A white 'bathtub ring' around Lake Mead in Nevada shows how much water levels have dropped.  Credit: Gene Blevins/ZUMA/Alamy

A 14-year drought in the southwestern United States has drained reservoirs such as Nevada's Lake Mead to record lows. But satellite measurements show that the losses are even greater underground.

Scientist killed on MH17 flight fought for access to HIV therapy Quantum gravity suggests black holes will turn into 'white holes' Understanding the effects of weight-loss surgery

Communities in the Colorado River basin are rapidly depleting crucial groundwater to refill their reservoirs and irrigate cropland, researchers reported on 24 July in Geophysical Research Letters1. Groundwater is like a bank account, and it is now in overdraft to the tune of 5.6 trillion litres a year, the team says.

To track groundwater losses, researchers used data from the Gravity Recovery and Climate Experiment (GRACE), a pair of satellites operated by NASA and the German Aerospace Centre (DLR) that measure variations in the gravitational pull of Earth. The team found that from December 2004 to November 2013, the Colorado River basin — which supplies roughly 40 million people in seven US states — lost roughly 65 trillion litres of fresh water. To determine how much of that was groundwater, they subtracted out water lost from surface reservoirs and soil.

The result was more than 50 trillion litres, roughly 1.5 more than the maximum capacity of the United States' largest reservoir, Lake Mead in Nevada and Arizona. “It was way more than we ever thought,” says study co-author Jay Famiglietti, a water-cycle scientist at NASA’s Jet Propulsion Lab in Pasadena, California.

Groundwater overdraft

Researchers have been tracking the basin's groundwater supply using measurements of well-water levels for some time, and the satellite data are in line with those. But well data measure water levels at specific points, whereas GRACE can directly measure the mass of water over an entire region, says John Wahr, a geophysicist at the University of Colorado at Boulder.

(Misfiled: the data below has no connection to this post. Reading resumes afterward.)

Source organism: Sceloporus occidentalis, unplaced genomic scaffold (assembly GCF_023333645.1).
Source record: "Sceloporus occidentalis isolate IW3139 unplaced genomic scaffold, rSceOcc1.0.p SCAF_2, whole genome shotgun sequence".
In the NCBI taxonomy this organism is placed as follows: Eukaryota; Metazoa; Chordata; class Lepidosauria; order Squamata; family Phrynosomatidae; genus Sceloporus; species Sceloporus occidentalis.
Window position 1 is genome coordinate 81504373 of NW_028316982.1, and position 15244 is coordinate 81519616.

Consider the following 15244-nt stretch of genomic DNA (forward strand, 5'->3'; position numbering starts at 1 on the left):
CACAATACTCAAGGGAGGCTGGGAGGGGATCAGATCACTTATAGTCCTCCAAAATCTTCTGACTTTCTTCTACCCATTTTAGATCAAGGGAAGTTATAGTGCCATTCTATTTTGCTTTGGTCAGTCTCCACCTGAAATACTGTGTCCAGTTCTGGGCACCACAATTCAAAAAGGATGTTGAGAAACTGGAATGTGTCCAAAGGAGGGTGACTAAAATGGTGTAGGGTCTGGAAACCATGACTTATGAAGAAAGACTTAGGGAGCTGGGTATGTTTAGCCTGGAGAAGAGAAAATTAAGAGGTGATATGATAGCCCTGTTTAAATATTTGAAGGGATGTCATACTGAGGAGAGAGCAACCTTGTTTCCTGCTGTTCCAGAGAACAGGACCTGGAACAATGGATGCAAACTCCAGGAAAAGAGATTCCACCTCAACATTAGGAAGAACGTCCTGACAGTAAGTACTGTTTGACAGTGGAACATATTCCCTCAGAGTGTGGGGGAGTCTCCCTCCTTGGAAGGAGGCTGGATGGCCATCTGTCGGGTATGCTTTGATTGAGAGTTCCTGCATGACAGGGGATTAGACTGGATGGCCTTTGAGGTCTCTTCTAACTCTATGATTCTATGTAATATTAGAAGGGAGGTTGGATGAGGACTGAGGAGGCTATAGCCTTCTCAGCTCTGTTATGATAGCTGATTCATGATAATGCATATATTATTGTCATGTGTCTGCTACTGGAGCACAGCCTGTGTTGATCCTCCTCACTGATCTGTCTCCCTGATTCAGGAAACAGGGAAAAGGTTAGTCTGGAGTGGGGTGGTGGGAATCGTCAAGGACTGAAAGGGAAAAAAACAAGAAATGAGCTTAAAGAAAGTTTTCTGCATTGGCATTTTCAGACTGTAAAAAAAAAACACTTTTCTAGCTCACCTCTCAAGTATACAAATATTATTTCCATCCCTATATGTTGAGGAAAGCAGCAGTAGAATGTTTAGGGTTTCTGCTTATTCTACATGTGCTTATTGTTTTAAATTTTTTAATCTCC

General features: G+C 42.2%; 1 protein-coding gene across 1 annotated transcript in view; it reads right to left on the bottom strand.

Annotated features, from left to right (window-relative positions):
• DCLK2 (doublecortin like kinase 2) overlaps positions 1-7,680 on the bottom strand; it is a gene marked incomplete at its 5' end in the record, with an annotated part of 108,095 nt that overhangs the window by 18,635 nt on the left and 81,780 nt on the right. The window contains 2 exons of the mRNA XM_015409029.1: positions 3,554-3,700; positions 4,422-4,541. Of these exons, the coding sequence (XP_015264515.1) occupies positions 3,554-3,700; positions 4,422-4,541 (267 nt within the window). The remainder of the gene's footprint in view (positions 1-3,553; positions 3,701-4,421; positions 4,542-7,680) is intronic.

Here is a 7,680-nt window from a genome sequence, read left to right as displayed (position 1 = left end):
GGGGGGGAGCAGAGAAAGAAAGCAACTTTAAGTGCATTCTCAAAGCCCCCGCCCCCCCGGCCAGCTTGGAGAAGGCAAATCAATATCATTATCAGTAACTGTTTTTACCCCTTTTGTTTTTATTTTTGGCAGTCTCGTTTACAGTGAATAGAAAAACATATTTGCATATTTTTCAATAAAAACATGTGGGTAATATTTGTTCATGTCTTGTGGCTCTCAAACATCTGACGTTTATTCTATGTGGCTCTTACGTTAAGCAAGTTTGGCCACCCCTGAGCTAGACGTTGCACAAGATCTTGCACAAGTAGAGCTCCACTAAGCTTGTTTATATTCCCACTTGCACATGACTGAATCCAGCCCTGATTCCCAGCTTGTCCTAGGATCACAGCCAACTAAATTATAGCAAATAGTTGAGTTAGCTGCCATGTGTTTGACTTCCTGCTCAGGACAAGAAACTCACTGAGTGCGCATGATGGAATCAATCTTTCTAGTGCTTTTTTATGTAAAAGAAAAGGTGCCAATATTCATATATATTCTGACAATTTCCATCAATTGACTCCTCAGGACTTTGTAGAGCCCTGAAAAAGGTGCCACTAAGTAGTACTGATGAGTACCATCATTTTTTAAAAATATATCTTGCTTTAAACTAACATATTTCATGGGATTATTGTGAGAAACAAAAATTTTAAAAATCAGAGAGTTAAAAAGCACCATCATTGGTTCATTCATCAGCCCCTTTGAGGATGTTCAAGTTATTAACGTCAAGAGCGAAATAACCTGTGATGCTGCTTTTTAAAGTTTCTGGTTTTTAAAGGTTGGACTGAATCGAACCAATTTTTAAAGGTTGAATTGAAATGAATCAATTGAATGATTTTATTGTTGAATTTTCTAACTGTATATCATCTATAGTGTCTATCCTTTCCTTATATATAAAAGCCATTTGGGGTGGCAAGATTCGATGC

The results confirm that groundwater overdraft is a problem throughout the western United States, says Jay Lund, a water-resource engineer and director of the Center for Watershed Sciences at the University of California, Davis.

The problem is magnified by the fact that the groundwater is being removed from the ground faster than nature can replenish it. And as it dwindles, the cost to pump rises because the water has to come from greater depths. “At some point, it becomes more costly than it's worth,” says Lund.

Because most irrigation in the Colorado River basin relies on groundwater, agriculture is most likely to suffer as the supply is depleted, the authors say. Rural communities that rely on well water are also at risk, Lund points out, and there are environmental threats, too. Overdrawing groundwater dries up the springs that feed pool ecosystems, stranding endangered species such as the desert pupfish (Cyprinodon macularius).

Ultimately, Famiglietti says, his team hopes to produce higher-resolution data on groundwater depletion to help guide local water managers.